The conclusion reaffirms the significance and necessity of your nursing research proposal while also providing a concise overview of the entire study. This part should be no more than one or two paragraphs long. Here’s an example of a conclusion outline:

Discuss why the research is needed. Please describe how you anticipate your study to contribute to existing information and how it is distinctive. Explain the study’s explicit objective and the research issues it will address.

Describe why the study design and procedures used in this research are suitable and why other strategies and techniques were not used. Indicate what you anticipate your research proposal to have due to its findings. Give an impression of how your research integrates into the larger body of knowledge about the research issue that is currently available.

  1. References and citations

You must cite all the sources you used in writing your nursing research proposal, just as you would in any academic research paper. This might come in two forms in a research proposal: a reference list or a bibliography. The material you cited in the text of your research proposal is listed in a reference list.

The body of the proposal must include all references from the reference section. Remember that “as cited in…” is not allowed. As a researcher, you should always go back to its original form and double-check it. Even the best researchers make mistakes in referencing. Thus it’s crucial to avoid repeating someone else’s mistakes. Although time-consuming and tiresome, this is the correct technique for doing a literature review.

On the other hand, a bibliography lists all you utilized or cited in your proposed study, together with citations to any essential sources important to comprehending the study challenge. In other words, sources included in your bibliography might not exist in your research proposal body. Verify with your professor which one of two referencing methods you are expected to use.

Generally, your citation list should demonstrate that you conducted adequate background research to ensure that your research would complement, rather than duplicate, past research efforts. A reference list or bibliography for social scientists should follow the(APA) American Psychologicalreferencing standard. The reference list (or bibliography) is usually not counted as part of the research proposal’s word count. Again, double-check with your professor to make sure you are on the right.

Nursing research proposal topics

Here are some nursing research proposal ideas you can consider for your paper:

  1. ADHD symptoms and how to treat it
  2. What has changed in newborn care in the previous 50 years?
  3. Stem cell therapies for children’s disorders
  4. What advances have been made in the treatment of childhood cancer?
  5. Obesity in children has several causes
  6. How children’s health can influence their health later in life
  7. The leading causes of child death
  8. Obesity prevention measures for children
  9. Early-life effects of second-hand smoke inhalation
  10. Environmental contaminants have a negative impact on the fetus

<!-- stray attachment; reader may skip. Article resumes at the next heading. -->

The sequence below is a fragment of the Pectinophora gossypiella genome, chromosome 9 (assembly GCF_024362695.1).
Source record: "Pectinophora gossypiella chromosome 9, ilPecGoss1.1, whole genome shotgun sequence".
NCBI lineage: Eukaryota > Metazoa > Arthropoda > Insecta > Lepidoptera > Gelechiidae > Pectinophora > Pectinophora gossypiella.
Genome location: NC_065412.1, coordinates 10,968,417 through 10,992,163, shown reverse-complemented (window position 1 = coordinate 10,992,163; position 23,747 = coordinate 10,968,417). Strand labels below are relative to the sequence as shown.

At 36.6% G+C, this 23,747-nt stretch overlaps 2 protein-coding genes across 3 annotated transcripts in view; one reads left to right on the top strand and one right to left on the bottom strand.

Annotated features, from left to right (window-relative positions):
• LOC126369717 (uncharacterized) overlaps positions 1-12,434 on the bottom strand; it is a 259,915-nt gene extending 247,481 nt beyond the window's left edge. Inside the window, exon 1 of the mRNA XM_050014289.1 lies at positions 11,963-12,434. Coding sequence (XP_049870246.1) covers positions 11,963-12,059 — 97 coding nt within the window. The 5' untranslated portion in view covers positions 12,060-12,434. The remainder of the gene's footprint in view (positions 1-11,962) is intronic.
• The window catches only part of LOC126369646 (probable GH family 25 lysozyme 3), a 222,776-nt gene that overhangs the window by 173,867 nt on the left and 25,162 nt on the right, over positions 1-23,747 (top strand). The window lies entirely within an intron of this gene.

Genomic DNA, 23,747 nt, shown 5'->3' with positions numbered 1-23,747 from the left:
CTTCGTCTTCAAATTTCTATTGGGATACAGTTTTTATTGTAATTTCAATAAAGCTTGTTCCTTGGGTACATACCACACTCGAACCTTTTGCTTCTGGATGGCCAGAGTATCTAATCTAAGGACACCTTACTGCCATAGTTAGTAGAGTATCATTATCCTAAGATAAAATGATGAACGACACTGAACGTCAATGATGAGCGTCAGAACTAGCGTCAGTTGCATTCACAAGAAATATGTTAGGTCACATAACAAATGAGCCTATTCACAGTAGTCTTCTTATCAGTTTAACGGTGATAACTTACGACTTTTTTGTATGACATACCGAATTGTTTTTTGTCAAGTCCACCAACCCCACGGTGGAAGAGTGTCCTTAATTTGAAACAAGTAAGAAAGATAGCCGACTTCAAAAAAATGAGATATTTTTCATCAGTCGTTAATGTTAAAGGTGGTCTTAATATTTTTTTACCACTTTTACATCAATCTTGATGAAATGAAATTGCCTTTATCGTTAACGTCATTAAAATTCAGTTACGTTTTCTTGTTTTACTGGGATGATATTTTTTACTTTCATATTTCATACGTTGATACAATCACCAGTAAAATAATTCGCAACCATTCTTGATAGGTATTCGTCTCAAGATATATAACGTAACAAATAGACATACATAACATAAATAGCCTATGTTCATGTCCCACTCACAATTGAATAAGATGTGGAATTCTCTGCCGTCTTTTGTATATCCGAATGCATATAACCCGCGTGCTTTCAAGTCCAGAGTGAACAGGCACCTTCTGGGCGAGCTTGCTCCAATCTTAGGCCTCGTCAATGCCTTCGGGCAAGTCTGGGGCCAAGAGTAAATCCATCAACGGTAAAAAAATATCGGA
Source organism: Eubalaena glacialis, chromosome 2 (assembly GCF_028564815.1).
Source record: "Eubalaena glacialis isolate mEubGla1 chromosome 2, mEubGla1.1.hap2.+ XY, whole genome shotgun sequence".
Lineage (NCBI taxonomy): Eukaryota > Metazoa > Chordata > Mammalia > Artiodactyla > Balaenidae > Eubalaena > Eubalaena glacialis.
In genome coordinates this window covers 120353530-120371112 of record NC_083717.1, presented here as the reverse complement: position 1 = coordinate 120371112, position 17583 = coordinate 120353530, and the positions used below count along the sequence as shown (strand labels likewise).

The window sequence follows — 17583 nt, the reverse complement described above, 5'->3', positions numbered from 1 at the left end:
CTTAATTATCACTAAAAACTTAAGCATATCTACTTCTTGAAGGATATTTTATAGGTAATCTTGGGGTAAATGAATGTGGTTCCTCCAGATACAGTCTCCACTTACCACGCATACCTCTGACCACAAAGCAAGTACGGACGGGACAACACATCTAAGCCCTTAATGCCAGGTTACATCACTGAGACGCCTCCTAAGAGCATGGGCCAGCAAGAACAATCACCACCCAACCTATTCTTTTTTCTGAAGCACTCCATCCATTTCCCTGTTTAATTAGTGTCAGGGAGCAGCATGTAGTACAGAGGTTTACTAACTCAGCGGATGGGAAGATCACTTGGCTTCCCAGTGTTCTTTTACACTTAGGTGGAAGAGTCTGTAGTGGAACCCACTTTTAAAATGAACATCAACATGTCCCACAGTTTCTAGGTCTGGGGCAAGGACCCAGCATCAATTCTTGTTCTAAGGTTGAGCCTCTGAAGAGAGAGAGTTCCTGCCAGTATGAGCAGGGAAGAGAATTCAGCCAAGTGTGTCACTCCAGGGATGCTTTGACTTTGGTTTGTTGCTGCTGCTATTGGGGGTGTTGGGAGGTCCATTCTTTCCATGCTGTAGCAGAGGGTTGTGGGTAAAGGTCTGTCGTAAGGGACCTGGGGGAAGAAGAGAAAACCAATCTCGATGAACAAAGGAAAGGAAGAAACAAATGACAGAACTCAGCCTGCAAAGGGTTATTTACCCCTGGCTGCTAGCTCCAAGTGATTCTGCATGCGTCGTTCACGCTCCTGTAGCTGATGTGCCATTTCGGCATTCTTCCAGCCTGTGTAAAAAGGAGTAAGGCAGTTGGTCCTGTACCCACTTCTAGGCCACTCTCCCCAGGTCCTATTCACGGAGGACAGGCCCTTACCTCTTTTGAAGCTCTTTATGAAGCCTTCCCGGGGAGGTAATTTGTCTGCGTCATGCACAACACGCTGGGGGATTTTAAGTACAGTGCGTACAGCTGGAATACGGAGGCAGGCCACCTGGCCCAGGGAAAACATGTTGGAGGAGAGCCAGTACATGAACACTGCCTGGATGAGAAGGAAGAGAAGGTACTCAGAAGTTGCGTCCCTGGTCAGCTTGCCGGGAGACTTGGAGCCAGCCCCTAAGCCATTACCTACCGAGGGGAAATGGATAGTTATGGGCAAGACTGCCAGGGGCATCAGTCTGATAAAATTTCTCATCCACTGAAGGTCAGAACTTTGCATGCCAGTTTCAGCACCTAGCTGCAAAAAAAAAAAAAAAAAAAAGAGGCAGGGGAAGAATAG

11. How to Prevent Infant Injuries During Labour and Delivery
  12. How may child care in inpatient hospitals be improved?
  13. Diabetes in children has genetic influences
  14. How can malnutrition in children be avoided?
  15. How to deal with psychological concerns in children who are suffering from physical ailments
  16. Antibiotic resistance in children
  17. Pediatric care ethics
  18. Effects of environmental contaminants on children’s health
  19. How effective are therapies for malnutrition in children?
  20. Is newborn care better now than it was 50 years ago?
  21. Antibiotics affect children’s immunity
  22. How to recognize and treat children’s respiratory ailments

These are just a few nursing research proposal topic examples for your paper. There are others like public health research proposal topics and physical health topics among others.

Nursing research proposal example online

A nursing proposal example should include all relevant data and be comprehensive to the area of interest. It should describe all the methods that have worked for the research and draw from various sources. There should be a balance of facts and theories, excluding judgments and personal opinions.

Your institution should research all nursing research paper samples being used by the department. This is to ensure that all information included in the documents are facts. The papers should demonstrate that the content is thoroughly researched.

To sum up

Writing a nursing research proposal is not as easy as it may sound. This article provides a complete guide on writing a nursing research proposal. If you have read to this point, we believe it will be easy for you.

A research proposal demonstrates what you will investigate in your research paper, the importance of your research and how you will conduct the research. The length of a nursing research proposal depends on the instructions provided by your professor. The paper has different sections that make it complete. While writing, ensure that you do not miss any of the sections.

If you still need help selecting a good topic or writing a nursing research proposal, worry not. Contact us now. We provide nursing research proposal writing services to students at affordable rates.